An Ounce of Nuclear Prevention: A Window into Japanese Evacuation Planning for Nuclear Accidents
January 11, 2016
In the wake of the Fukushima Daiichi nuclear accident, 98,000 people left their homes under Japanese government orders to evacuate. Many of them did not know what had happened at the plant until the evacuation notice. Those living within a 3km radius were the first to go on March 11, 2011. As the seriousness of the accident became apparent, the areas of evacuation were gradually expanded. Thus, many residents were forced to re-evacuate to other places several times without accurate information from the Japanese government. There were no preparations in place for wider-area evacuations.
The 2011 accident highlighted the need for better evacuation planning and in 2012, the Nuclear Regulatory Authority (NRA) requested that municipalities lying within 30km from the nuclear power plant formulate evacuation plans. However, as in other cases of Japanese policy, the responsibilities are murky. While towns and prefectures plan for evacuations, they have demanded that the central government take responsibility for actual responses.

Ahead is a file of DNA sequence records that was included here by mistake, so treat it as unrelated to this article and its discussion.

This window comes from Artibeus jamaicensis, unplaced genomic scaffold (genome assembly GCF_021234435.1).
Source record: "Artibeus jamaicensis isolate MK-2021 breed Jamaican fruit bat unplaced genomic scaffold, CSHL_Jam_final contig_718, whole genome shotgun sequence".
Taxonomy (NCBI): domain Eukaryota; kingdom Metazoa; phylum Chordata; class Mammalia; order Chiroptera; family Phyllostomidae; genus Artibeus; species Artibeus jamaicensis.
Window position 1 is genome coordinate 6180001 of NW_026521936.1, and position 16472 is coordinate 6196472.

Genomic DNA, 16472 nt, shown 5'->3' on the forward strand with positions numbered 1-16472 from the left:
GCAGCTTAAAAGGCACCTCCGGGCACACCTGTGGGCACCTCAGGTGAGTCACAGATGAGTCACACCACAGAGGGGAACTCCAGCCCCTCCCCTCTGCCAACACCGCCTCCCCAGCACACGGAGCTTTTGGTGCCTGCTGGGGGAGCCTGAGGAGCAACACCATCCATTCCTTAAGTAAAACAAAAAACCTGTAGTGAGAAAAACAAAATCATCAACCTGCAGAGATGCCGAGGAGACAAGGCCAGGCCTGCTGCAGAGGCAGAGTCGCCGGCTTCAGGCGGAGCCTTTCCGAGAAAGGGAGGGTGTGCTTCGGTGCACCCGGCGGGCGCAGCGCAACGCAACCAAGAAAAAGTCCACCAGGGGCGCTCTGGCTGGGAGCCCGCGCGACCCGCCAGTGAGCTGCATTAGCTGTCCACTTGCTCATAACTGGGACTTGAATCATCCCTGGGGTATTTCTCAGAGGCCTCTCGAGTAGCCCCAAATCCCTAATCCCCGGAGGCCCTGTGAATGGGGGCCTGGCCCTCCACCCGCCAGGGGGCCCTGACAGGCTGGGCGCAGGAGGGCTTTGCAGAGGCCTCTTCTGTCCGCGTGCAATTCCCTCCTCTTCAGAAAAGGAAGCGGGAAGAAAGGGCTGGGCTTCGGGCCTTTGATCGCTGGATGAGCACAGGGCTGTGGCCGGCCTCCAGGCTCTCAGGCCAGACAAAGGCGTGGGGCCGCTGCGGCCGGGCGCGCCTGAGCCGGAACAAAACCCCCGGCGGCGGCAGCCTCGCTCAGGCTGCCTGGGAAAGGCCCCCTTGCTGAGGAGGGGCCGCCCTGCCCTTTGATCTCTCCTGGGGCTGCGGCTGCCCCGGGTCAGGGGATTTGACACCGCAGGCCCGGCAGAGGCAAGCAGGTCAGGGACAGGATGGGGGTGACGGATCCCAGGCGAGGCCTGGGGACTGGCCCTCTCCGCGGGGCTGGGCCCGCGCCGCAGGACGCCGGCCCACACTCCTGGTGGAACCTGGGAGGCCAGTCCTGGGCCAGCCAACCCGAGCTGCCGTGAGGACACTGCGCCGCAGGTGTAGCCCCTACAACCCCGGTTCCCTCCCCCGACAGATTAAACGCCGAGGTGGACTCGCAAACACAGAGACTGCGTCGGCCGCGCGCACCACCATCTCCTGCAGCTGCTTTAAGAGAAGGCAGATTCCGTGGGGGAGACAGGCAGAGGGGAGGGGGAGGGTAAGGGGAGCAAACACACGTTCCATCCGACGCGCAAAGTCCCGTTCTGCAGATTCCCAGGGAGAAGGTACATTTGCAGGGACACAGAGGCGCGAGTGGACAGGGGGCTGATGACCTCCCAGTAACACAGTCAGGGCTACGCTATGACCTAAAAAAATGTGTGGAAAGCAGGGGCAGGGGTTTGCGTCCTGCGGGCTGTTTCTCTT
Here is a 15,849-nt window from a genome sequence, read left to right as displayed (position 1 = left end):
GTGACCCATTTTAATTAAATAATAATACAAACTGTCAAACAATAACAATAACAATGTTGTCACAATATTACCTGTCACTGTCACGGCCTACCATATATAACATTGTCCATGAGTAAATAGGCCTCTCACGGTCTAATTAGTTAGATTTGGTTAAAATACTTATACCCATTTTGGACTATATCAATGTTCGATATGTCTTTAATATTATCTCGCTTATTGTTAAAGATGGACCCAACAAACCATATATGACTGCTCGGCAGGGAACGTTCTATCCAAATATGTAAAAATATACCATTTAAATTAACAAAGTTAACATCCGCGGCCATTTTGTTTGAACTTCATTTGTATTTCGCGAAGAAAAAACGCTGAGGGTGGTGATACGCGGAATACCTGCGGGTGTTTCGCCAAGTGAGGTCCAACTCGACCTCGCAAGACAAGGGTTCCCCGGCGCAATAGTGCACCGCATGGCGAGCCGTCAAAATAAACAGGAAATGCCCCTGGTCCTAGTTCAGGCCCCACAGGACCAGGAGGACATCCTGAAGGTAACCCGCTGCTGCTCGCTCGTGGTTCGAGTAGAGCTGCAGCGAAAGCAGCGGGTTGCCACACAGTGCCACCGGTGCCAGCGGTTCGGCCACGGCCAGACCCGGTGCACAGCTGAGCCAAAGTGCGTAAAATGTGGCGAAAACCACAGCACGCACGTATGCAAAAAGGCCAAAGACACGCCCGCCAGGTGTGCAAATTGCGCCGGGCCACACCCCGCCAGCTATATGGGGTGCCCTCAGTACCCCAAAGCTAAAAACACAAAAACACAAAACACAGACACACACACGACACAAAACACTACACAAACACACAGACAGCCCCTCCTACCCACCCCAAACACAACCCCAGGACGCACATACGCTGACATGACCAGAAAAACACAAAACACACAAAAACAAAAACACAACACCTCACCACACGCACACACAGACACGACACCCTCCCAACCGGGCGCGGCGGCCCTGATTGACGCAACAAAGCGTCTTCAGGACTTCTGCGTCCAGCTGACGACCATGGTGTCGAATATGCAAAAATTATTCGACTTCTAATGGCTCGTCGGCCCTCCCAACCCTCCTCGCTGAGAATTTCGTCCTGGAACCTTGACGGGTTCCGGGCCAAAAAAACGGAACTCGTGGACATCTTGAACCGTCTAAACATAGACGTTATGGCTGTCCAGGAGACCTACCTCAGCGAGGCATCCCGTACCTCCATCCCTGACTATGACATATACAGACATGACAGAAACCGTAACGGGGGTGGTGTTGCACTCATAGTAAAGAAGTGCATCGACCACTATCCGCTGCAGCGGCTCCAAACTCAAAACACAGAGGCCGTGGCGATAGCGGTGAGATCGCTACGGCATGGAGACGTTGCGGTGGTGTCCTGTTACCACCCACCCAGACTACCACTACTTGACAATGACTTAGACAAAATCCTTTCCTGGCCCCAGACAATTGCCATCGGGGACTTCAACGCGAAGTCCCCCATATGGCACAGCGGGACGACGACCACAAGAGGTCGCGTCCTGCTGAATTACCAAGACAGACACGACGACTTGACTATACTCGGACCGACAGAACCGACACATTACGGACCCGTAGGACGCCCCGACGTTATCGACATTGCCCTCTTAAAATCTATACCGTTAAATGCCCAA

This has been the case of Ikata Town and Ehime Prefecture, home to the Ikata Nuclear Power Plant. In fact, Ehime Governor Tokihiro Nakamura and Ikata Mayor Kazuhiko Yamashita made the restart of their reactors contingent on the central government asserting responsibility. This seemed to be more important than actual proof that evacuation plans were sufficient. In fact, just days before the Japanese government held a drill to test evacuation plans, Governor Nakamura and Ikata Town Mayor Yamashita approved the restart of the local reactors. This raises several questions: Should evacuation plans be required to license the operation of reactors (as they are in the United States)? Did local politicians serve their constituents well? What is an appropriate formula for sharing responsibilities in nuclear matters in Japan?